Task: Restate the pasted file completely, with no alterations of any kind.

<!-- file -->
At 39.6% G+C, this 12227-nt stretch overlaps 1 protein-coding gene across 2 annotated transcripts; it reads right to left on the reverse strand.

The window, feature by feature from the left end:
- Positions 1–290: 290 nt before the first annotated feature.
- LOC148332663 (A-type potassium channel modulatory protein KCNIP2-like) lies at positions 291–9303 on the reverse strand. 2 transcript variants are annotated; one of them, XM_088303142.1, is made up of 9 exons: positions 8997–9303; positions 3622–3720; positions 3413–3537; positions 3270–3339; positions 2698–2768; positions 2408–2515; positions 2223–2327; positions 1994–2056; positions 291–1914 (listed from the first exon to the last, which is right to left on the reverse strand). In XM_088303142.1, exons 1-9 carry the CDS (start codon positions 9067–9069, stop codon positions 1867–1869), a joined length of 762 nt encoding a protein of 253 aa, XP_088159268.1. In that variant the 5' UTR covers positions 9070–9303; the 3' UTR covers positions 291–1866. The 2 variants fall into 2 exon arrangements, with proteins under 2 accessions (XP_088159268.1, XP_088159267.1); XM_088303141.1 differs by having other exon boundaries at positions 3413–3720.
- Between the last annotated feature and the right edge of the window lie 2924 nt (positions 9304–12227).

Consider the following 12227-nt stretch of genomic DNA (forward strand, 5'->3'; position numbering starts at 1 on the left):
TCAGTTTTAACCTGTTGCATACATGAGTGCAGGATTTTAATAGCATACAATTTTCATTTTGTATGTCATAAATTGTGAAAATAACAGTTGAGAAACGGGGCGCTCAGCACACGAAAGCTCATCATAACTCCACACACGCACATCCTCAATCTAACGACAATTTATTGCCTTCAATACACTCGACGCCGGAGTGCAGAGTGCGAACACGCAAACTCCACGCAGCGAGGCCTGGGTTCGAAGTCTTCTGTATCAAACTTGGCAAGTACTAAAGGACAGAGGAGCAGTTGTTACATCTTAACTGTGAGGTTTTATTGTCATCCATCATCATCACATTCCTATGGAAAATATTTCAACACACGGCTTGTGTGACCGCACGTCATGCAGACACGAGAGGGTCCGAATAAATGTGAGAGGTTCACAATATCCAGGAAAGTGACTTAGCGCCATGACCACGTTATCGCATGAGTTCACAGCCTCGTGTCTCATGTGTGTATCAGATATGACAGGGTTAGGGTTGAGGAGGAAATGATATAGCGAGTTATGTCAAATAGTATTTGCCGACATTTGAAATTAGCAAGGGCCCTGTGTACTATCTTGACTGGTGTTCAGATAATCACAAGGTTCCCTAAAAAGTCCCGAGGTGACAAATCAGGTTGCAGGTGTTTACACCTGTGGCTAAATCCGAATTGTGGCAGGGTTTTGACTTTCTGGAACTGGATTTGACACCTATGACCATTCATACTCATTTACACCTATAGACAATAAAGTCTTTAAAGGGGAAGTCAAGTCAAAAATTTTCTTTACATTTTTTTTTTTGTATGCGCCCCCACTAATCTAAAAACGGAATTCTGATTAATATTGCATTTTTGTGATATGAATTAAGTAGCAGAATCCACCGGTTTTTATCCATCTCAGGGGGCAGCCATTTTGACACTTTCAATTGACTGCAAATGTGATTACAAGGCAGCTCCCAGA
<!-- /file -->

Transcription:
At 39.6% G+C, this 12227-nt stretch overlaps 1 protein-coding gene across 2 annotated transcripts; it reads right to left on the reverse strand.

The window, feature by feature from the left end:
- Positions 1–290: 290 nt before the first annotated feature.
- LOC148332663 (A-type potassium channel modulatory protein KCNIP2-like) lies at positions 291–9303 on the reverse strand. 2 transcript variants are annotated; one of them, XM_088303142.1, is made up of 9 exons: positions 8997–9303; positions 3622–3720; positions 3413–3537; positions 3270–3339; positions 2698–2768; positions 2408–2515; positions 2223–2327; positions 1994–2056; positions 291–1914 (listed from the first exon to the last, which is right to left on the reverse strand). In XM_088303142.1, exons 1-9 carry the CDS (start codon positions 9067–9069, stop codon positions 1867–1869), a joined length of 762 nt encoding a protein of 253 aa, XP_088159268.1. In that variant the 5' UTR covers positions 9070–9303; the 3' UTR covers positions 291–1866. The 2 variants fall into 2 exon arrangements, with proteins under 2 accessions (XP_088159268.1, XP_088159267.1); XM_088303141.1 differs by having other exon boundaries at positions 3413–3720.
- Between the last annotated feature and the right edge of the window lie 2924 nt (positions 9304–12227).

Consider the following 12227-nt stretch of genomic DNA (forward strand, 5'->3'; position numbering starts at 1 on the left):
TCAGTTTTAACCTGTTGCATACATGAGTGCAGGATTTTAATAGCATACAATTTTCATTTTGTATGTCATAAATTGTGAAAATAACAGTTGAGAAACGGGGCGCTCAGCACACGAAAGCTCATCATAACTCCACACACGCACATCCTCAATCTAACGACAATTTATTGCCTTCAATACACTCGACGCCGGAGTGCAGAGTGCGAACACGCAAACTCCACGCAGCGAGGCCTGGGTTCGAAGTCTTCTGTATCAAACTTGGCAAGTACTAAAGGACAGAGGAGCAGTTGTTACATCTTAACTGTGAGGTTTTATTGTCATCCATCATCATCACATTCCTATGGAAAATATTTCAACACACGGCTTGTGTGACCGCACGTCATGCAGACACGAGAGGGTCCGAATAAATGTGAGAGGTTCACAATATCCAGGAAAGTGACTTAGCGCCATGACCACGTTATCGCATGAGTTCACAGCCTCGTGTCTCATGTGTGTATCAGATATGACAGGGTTAGGGTTGAGGAGGAAATGATATAGCGAGTTATGTCAAATAGTATTTGCCGACATTTGAAATTAGCAAGGGCCCTGTGTACTATCTTGACTGGTGTTCAGATAATCACAAGGTTCCCTAAAAAGTCCCGAGGTGACAAATCAGGTTGCAGGTGTTTACACCTGTGGCTAAATCCGAATTGTGGCAGGGTTTTGACTTTCTGGAACTGGATTTGACACCTATGACCATTCATACTCATTTACACCTATAGACAATAAAGTCTTTAAAGGGGAAGTCAAGTCAAAAATTTTCTTTACATTTTTTTTTTTGTATGCGCCCCCACTAATCTAAAAACGGAATTCTGATTAATATTGCATTTTTGTGATATGAATTAAGTAGCAGAATCCACCGGTTTTTATCCATCTCAGGGGGCAGCCATTTTGACACTTTCAATTGACTGCAAATGTGATTACAAGGCAGCTCCCAGA